L. Darryl Armstrong
Styles of Leadership in Today’s Society – The Transactional Leader
Updated: Mar 20, 2022
“We herd sheep; we drive cattle; we lead people. Lead me, follow me, or get out of my way,” General George S. Patton.
General Patton was one of America’s most successful army generals of World War Two. Patton’s Third Army cut a bloody swath through German forces during the Liberation of France and the Ardennes Campaign, which is best known for the Battle of the Bulge.
Styles of Leadership
We have learned much from Patton’s observation and management style over the years. Today, we recognize five leadership styles: transactional, transformational, servant, autocratic, and followership.
Transactional leadership is also known as “telling leadership,” which focuses on the structure, results, rewards, and penalties and zeroes in on the basic management process of controlling or supervising, organizing, and short-term planning or assessing performance.
As described by Max Weber in 1947 and later by Bernard Bass in 1981, leadership is situational by nature, and such leaders work in two basic paradigms: transactional and transformational.
Transactional leaders are those who work within the existing system to achieve results. They are not the ones who would attempt to approach things from an entirely different perspective; that is what transformational leaders do. Nor do they seek team perspectives in solving problems.
Transactional leaders believe in motivating subordinates through a system of rewards and punishments for their behavior —productive and appropriate behavior as desired results in a “reward.”
On the other hand, if the behavior is not what the leader desires, a punishment follows. Senator Joseph McCarthy and General Charles de Gaulle are examples of transactional leaders. In business, Bill Gates and Howard Schultz come to mind.
Motivation, what little there is, tends to appeal to employee’s self-interest. For instance, if employees achieve a specific goal, they are personally rewarded – there is little emphasis on teamwork or the achievement of team goals.
Employees’ behavioral rewards can be ‘substantial,’ such as cash, gift certificates, or promotions for the desired behavior. Deviations can result in “punishment” such as shunning, ridicule, or demotions.
Transactional leaders are very practical and realistic. They solve problems or deal with issues pragmatically, considering all real constraints and opportunities, including the political, social, and economic consequences of their decisions.
These leaders subscribe to the belief that “If it ain’t broke, don’t fix it!” They work within existing systems and have no reason to change anything, focusing on the “status quo.” Typically, they “react” and are not proactive strategic thinkers. They expect everything to go as planned, expect subordinates to follow their decisions, and micro-manage employees. Leaders of this style emphasize organizational structure; they expect people to follow the chain of command and will punish employees for bypassing the chain with charges of insubordination.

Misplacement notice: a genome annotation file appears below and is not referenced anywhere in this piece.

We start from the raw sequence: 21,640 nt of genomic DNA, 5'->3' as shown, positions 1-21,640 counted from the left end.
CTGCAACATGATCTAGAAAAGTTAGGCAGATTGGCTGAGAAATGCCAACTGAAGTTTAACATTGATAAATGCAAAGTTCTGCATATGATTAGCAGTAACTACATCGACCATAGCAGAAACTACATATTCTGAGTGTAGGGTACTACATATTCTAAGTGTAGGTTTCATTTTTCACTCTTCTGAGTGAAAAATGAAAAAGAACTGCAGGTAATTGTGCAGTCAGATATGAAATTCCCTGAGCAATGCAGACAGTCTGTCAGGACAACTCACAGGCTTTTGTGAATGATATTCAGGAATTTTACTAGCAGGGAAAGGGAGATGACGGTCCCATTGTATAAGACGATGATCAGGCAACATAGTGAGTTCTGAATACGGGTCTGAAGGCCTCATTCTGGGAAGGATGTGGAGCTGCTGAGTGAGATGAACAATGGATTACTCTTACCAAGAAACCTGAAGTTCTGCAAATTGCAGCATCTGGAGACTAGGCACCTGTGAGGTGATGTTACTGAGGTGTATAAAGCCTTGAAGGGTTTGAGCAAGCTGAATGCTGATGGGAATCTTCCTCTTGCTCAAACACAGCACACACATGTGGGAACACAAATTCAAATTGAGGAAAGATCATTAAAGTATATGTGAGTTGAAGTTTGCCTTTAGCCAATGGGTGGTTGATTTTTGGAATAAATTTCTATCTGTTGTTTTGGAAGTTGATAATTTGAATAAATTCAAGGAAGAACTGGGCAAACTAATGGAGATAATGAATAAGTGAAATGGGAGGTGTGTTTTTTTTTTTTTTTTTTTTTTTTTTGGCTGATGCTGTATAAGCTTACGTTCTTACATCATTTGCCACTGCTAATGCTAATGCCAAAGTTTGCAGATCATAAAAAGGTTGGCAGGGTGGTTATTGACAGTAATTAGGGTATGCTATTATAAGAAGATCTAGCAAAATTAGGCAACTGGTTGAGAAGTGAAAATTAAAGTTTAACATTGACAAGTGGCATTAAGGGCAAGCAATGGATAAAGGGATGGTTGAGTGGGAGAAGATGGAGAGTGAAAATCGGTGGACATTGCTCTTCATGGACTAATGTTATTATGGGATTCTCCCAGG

Advantages and Disadvantages
Transactional leadership encourages productivity, allows for a transparent chain of command, allows for employees to know where they are in the organization and t whom they report, goals are defined and achievable. To some degree, employees control their rewards.
Just as there are two sides to any pancake, there are two distinct ways to look at transactional leadership; among the disadvantages are motivation is the base level, rigid control, blaming others for the problems, and over-reliance on the leader.
Transactional leadership believes people will perform the desired behavior to get a promised reward and to avoid punishment. In reality, that is a simplistic perspective and truly not motivational. Not all rewards are great, and such an approach typically leads to employees only achieving the desired behavior, not “going above and beyond” the task at hand.
These leaders rely on their formal authority to instruct (tell) their subordinates what to do. Such leadership spurns and doesn’t seek out new ideas or perspectives from their subordinates, limiting their ability to adjust and take corrective measures.
You can easily see that the transactional leader can readily “blame” the employee when things “go south” because once they have “commanded” the behavior, any behavior not so ordered is the employee’s fault. When a problem occurs, and they often do, accountability rests solely with the employee assigned the task.
Transactional leadership sets up the classic “us and them” approach to managing.
Such management rewards the manipulative and “game playing” employee, who understands that the ultimate goal is to do what the “commander” says even though there may be better ways to accomplish a task. Whatever it takes to “keep the boss happy” becomes a mantra of such employees. The leadership style doesn’t earn respect, it simply commands it.
“We have all worked for such leaders, and those who are prone to “go along to get along” and who are willing to “play the manager’s game” can succeed in such an organization,” says Dr. L. Darryl Armstrong, President of CEO of Armstrong and Associates.”However, such managers don’t earn my respect; they try to command it, and I, for one, seek organizations that want to be team-oriented.”
Although transactional leadership can effectively boost performance, it can and is often abused to maximize its effectiveness. Such a style should only be used alongside other more successful management styles.
About the author
Dr. L. Darryl Armstrong is a behavioral psychologist, consultant, and author. He has facilitated more than a thousand often contentious meetings in the past 50-years of his career using his Collaborative Informed Consent model of public engagement. You can learn more about Dr. Armstrong at his website www.ldarrylarmstrong.com
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